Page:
NVA Standoff Attacks - Characteristics of NVA Rockets


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Characteristics of NVA and VC Rockets


INTRODUCTION

The Soviet enthusiasm for multiple rocket launchers (MRLs) was not lost on the NVA and VC who readily employed rockets in the standoff role for which they were ideally suited. However, whereas Soviet systems were fully motorised, because of US fire superiority the NVA and VC had to rely almost entirely on man-packed single rocket and launcher tubes.

The Vietnamese Communists used three types of artillery rocket; the 140mm BM14-16 and the 122mm BM21 came from the USSR and the 107mm Type 63 from the PRC.

The BM14-16 was mounted on a ZIL-151 or ZIL-131 6 x 6 truck and the BM21 on a Ural-375D 6 x 6, although both could be mounted on any suitable vehicle - even American ones. The Type 63 was mounted on a rubber-tyred split-pole carriage which could be towed by any suitable vehicle, or even yoked animal transport. It could also be mounted on a 4 x 4 or 6 x 6 truck, and on the PRC K-63 APC which the NVA used. A special model for use by mountain and airborne troops was developed which weighed 281 kg (618 lb) in the firing position (as opposed to 602 kg (1,324 lb) for the standard model), and this was ideal for guerrilla use. It could be broken down into man-packable loads. It had three banks of four 107mm barrels mounted on the carriage. When in the firing position, the carriage's wheels were removed and the towing trails opened out into two legs to the rear. There were two further short legs in the front. The rockets were spin stabilized by the rifling in the barrels. The rockets could be fired from a single-round launcher as well as the 12-round assembly.


Soviet BM14 140mm MRL

The Soviet BM14-16 was a 16-round 140mm multiple-rocket system which first appeared in 1953. It was designed to be mounted on wheeled vehicles such as the ZIL-131 6 x 6 truck. It threw a 40 kg (88 lb) rocket to a range of about 6,000 m (6,562 yd), with a CEP (circular error probability - the average distance on impact that a projectile has deflected from its point of aim, some 50 per cent can be expected to land within the CEP) of 100 m (109 yd). Such CEPs made Soviet rocket systems almost into point attack weapons, rather than the area weapons that artillery systems normally are. The M14-OF rockets of the BM14 were spin stabilized by the rifling of the launcher barrels.

The 122mm BM21 was a 40-round system mounted on a Ural-375D 6 x 6 truck, although any suitable lorry could be used. The rockets were fin stabilized, and two types could be fired from the four banks of ten launcher tubes. There was a 1.9 m (2.1 yd) short rocket with a range of 11,000 m (12,030 yd), and a 3.23 m (3.53yd) long rocket with a range of 20,380 m (22,288yd).


Soviet BM21 122mm MRL

The DKZ-B anti-building and anti-personnel free-flight rocket launcher was, in fact, a single tube from a BM21 with a tripod mount especially intended for use by guerrilla-type forces- this too was used by the NVA and VC. It broke down into two loads., the 2,460 mm (96.9 in) long, 22 kg (48.4 lb) tube and the 28 kg (61.6 lb) tripod mount. It had a range of 10,900 m (1 1,920 yd) and fired a 46 kg (1 01.2 lb), 122 mm rocket measuring 1,905 mm (75 in) in length. It was both f in stabilized and spin stabilized by the rifled tube. The mount had a panoramic sight and fitted quadrant. The missile could be set to impact detonation or delayed-action detonation.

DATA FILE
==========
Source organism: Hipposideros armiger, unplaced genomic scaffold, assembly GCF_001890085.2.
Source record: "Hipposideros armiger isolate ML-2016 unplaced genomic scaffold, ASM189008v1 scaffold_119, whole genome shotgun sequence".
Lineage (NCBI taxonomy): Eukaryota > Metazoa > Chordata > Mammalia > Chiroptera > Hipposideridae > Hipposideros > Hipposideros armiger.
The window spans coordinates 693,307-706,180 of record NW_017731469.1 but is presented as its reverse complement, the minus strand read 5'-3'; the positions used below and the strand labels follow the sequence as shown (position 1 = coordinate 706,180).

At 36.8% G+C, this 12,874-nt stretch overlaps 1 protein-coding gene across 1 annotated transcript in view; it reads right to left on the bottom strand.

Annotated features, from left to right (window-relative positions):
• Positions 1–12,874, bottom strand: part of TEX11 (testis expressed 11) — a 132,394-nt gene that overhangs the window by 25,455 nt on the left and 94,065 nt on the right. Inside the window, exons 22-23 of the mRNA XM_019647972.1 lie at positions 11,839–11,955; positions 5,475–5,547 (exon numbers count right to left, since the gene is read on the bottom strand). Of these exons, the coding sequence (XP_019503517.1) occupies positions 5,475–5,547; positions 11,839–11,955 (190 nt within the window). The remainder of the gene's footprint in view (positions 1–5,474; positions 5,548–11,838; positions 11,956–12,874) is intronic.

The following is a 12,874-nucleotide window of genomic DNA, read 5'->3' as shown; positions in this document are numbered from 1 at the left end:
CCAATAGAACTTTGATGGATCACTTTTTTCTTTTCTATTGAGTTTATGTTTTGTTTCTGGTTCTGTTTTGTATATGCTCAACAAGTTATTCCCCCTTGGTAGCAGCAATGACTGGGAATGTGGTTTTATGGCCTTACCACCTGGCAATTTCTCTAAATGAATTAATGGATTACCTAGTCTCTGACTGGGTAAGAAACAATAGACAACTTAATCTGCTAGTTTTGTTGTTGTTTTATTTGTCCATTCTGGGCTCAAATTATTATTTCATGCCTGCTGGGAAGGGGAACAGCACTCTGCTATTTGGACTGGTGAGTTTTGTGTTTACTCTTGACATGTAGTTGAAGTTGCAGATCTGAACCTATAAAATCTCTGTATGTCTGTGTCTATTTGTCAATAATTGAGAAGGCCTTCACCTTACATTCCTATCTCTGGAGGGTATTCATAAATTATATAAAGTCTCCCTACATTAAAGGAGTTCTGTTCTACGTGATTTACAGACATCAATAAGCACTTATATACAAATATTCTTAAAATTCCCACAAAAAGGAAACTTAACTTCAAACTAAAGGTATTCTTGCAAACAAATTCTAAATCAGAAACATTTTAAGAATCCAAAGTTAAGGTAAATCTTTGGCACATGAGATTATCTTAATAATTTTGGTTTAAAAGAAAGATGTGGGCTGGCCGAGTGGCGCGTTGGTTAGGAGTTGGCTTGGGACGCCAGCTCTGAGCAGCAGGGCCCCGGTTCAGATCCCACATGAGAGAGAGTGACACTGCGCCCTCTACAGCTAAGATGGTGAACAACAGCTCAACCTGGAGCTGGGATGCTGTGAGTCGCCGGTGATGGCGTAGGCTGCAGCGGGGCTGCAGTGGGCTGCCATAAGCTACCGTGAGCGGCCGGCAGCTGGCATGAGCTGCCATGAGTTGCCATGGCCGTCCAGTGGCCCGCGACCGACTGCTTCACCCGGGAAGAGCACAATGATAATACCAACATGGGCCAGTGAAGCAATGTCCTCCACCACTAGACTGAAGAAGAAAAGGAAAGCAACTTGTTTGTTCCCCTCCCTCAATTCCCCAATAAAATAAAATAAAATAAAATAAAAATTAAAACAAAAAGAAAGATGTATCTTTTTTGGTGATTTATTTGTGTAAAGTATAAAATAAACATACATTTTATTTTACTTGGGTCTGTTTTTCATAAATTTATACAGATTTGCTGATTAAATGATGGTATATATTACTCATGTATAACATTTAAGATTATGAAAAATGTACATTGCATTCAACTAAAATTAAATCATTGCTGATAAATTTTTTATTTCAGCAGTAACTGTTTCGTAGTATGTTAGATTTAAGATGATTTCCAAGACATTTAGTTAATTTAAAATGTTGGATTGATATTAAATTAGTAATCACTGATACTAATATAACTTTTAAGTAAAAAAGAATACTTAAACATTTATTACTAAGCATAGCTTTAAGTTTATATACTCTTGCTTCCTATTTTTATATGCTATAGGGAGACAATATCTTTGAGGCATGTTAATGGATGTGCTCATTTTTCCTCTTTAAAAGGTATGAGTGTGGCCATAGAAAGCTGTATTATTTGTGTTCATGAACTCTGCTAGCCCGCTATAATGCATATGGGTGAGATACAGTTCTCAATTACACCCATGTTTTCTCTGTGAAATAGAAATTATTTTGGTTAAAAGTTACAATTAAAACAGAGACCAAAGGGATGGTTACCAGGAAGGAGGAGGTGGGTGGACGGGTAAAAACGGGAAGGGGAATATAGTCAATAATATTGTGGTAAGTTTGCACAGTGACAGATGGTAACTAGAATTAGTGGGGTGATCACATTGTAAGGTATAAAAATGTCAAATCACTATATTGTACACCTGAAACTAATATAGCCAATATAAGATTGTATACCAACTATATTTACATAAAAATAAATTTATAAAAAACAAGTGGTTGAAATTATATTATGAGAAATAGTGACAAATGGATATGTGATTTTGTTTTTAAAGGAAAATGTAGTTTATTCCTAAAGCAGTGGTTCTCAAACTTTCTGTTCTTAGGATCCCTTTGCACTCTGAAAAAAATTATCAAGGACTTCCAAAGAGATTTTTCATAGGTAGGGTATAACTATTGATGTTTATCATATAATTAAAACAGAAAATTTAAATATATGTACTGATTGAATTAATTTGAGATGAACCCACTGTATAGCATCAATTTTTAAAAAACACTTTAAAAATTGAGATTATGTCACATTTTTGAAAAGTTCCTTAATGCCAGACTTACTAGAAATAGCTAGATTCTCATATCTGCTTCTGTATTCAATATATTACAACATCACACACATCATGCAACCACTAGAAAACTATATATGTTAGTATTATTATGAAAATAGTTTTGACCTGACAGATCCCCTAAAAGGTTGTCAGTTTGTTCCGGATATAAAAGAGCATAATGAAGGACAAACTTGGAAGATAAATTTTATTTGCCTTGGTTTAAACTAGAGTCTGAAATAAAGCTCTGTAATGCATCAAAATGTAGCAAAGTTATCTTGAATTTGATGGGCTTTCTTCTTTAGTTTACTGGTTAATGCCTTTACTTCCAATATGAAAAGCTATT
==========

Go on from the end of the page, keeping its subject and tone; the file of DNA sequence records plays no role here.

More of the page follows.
The DKZ-B single-rocket system used the short rocket. The short rocket could also be fitted with an additional motor to reach a range of 17,000 m (18,591 yd). The warhead types used included smoke, chemical, and HE-fragmentation. In Vietnam, the NVA used the HE-fragmentation type to attack FW positions. These systems appeared briefly during the 1968 Tet Offensive, later during the 1972 Easter Offensive, and again in 1975.

107mm Rocket (CHICOM Type 63)

A spin-stabilized, barrage rocket of Chinese communist manufacture equipped with a high explosive, fragmentation warhead. This rocket was employed against both point and area targets. One man could easily transport the complete round, rocket and fuse. The lightest of the rockets, it could be introduced into otherwise inaccessible launch sites. The 107mm, with an effective range of 6-8 kilometers, could be fired from launch tubes, earth banks, bamboo frames or improvised crossed sticks.

The 107mm rocket was designed to replace the CHICOM 102mm rocket. It was slightly longer, had a longer warhead, greater range and was more accurate.

  • Length with fuse - 33 inches
  • Weight with fuse - 42 pounds
  • Range - 6000 to 8000 meters
  • Fuse - super quick, short delay, long delay
  • Launcher weight - two tubes - 48.75 lbs, twelve tubes - 547.5 lbs
  • Tube length - 35.42 inches.

An NVA training document, captured on 28 October 1968, indicated that firing pads for the 107mm rocket could be made of dirt, bamboo frames or crossed stakes. It further stated:

... We can use road embankments, a dike between two rice fields, the brim of a combat trench, an earth mound, a bomb crater or an ant hill, digging a semicircular hollow in which to fit the rocket....

The main purposes of the rockets are objectives having a large area, usually 400 x 400m, such as enemy strongholds, airfields, storage points or towns. Besides, it is also used to support the infantry and to attack distant objectives that may affect the combat mission of the infantry. Each cadre should not fire over 20 rockets at a time. The average number of rockets should be six to make command and control easier....

122mm Rocket (Soviet BM-21) 

This Soviet rocket possessed the longest range, three to eleven kilometers, of any of the rockets fired at the allies and was used extensively by the NVA and VC. A fin stabilized weapon with more destructive power than any others, this rocket was lethal within a 163 square meter burst area. Although the use of launch tubes ensured greater accuracy, the 122mm could be fired from improvised launch sites with a range of three to eleven kilometers.


Soviet 122mm rocket (short version)